Bakersfield, CA

Dadof5sons- Excellent comment on the cultural taboo of a book on top of the Qur'an.

Here's a Biblical taboo: Other books on top of the Holy Bible. Is this placement of the Book of Mormon on top of the other two of any significance? I would say there is no coincidence in the photographer's mind, in a LDS publication.

Here are some further interesting facts about the doctrines of all three books:
1- Each one shares some similarities with the others on particular topics.

2- All three have distinct differences in their doctrines of salvation, justification, exaltation, forgiveness, rewards for charity and good works, prayer times, communion, tithes and giving, eternal destination, the Atonement of Jesus Christ, the efficacy of the Blood and Cross of Jesus Christ, the Creation of the world, the essence of God and the Godhead, Judgment Day, angels and demons, the person/works/diety of Jesus, and the validity of Jesus as Messiah.

I agree wholeheartedly with Hamblin and Peterson that "sacred texts deserve careful attention". That is the entire argument that Biblical purists have with non-purists. You can share, borrow, live Biblical. You cannot tweak it and still claim purity.

Capella
Bakersfield, CA

"Sacred texts are deeply important"- to whom? Obviously to the adherents of that religion. This is why Mormonism is vetted seriously on its doctrines, not its lifestyle or charity. Muslims live a religious lifestyle, pray in public uncompromisingly, have an austere charity and missionary program, and protect their founder's dignity with their lives. Fanaticism does not equate with similarity or veracity of claims.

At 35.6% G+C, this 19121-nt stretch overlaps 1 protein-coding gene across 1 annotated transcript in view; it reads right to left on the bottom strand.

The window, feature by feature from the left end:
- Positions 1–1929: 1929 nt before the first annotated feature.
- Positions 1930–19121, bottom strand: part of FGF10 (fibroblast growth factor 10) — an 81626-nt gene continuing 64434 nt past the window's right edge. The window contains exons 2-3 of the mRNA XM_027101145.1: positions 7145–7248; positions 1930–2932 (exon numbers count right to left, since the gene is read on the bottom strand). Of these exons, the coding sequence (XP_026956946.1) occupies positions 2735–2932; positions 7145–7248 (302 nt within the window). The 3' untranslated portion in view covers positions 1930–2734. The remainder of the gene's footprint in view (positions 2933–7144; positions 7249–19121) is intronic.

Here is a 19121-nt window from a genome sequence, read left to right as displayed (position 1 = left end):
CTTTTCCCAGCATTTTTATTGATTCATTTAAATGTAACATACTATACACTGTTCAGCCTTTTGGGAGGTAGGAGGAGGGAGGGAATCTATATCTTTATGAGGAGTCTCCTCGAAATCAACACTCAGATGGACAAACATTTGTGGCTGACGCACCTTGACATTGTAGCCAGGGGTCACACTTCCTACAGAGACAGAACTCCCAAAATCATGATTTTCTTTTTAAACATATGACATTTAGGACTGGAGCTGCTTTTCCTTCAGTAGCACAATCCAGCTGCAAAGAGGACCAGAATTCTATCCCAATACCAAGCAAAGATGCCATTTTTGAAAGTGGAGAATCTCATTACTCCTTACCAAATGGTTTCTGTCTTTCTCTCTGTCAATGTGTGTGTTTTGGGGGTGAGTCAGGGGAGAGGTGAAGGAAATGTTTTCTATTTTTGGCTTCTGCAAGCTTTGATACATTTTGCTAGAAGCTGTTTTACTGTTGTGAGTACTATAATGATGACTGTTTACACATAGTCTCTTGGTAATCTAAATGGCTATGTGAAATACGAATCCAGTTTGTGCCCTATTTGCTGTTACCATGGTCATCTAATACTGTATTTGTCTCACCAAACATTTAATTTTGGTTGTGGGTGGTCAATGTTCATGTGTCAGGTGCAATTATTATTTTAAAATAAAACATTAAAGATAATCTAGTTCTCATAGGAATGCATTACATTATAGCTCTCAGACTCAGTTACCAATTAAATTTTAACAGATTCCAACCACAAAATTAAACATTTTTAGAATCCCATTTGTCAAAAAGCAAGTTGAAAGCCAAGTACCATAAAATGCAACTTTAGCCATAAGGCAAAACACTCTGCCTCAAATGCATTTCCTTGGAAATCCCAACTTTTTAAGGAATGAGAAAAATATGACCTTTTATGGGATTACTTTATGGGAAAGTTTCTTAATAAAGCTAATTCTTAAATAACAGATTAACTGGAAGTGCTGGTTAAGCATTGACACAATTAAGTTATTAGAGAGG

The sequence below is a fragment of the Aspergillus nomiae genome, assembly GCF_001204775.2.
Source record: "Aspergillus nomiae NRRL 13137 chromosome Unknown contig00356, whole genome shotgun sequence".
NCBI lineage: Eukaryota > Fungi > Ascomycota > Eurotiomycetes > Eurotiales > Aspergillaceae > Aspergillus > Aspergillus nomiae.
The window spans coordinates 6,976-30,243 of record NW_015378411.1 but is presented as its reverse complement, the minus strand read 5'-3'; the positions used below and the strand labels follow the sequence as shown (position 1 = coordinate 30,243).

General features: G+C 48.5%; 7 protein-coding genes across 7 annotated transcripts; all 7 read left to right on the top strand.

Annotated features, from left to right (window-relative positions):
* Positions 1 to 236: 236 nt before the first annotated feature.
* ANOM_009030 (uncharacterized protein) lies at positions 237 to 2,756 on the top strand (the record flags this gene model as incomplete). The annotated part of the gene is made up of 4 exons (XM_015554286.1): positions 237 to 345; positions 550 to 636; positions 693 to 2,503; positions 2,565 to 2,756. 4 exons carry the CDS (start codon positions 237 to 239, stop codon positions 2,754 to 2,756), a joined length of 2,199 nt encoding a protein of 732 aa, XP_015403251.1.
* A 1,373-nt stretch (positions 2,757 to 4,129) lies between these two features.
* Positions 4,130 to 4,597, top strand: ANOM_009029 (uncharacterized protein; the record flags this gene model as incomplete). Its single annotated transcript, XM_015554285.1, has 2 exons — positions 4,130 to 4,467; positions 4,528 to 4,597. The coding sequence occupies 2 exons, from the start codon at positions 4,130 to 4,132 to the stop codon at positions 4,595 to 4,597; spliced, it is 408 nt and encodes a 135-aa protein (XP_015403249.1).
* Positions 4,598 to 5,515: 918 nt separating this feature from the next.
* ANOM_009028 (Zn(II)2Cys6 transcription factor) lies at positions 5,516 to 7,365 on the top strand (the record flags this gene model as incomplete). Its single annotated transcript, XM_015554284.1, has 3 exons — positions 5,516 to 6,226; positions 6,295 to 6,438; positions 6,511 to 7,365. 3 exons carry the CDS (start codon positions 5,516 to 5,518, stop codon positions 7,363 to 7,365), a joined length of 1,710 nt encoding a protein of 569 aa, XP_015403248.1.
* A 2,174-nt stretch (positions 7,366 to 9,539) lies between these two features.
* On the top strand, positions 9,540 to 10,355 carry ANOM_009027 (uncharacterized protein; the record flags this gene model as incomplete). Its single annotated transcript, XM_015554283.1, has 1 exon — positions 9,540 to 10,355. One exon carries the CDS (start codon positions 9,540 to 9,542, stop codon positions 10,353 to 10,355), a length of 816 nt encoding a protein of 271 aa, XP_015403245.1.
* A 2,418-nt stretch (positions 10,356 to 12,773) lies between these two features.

This is why it is important to look carefully at the meaning of the words in the text as to their original language. When Jesus says "You will know them by their fruits", what is the "fruit"? If it's just membership growth or charity, Islam has all denominations beat.

If it's discipling, mentoring, and sharing the original message, then that's what Christ meant. Because the Apostle Paul went to great lengths to emphasize this in all new countries in which he evangelized: 'Do not accept another gospel, another apostle, another Jesus'.

This is why Biblical believers are exacting in who they accept as fellow believers in "the Body of Christ". Just having some similarities, a religious lifestyle, charity and evangelism means nothing. It's what gospel, what salvation, what Jesus you declare.

LDSareChristians
Anchorage, AK

Capella posted: Is this placement of the Book of Mormon on top of the other two of any significance?

So, are you implying that placement of the Book of Mormon means we give it more creedance than the Bible? Then what does it mean when the Holy Bile is listed first at the LDS website? Or the first of the four books in the quad? ;-)

Give Me A Break
Pullman, WA

It is always entertaining, though not often beneficial, how some here love to make one an "offender for a word", or to "strain at a gnat and swallow a camel" in relation to how some view all things LDS. You know who you are.

AN illustration: The placement of the Book of Mormon on the top in the photo has do mean the Book of Mormon is superior. But it could mean that it is the newest contribution to Sacred texts. Or it could mean that the Bible is more foundational, or it could mean nothing at all. Some just always have to put the Mormons down. They cannot see the good in anything Mormon. Well did the Savior speak of them...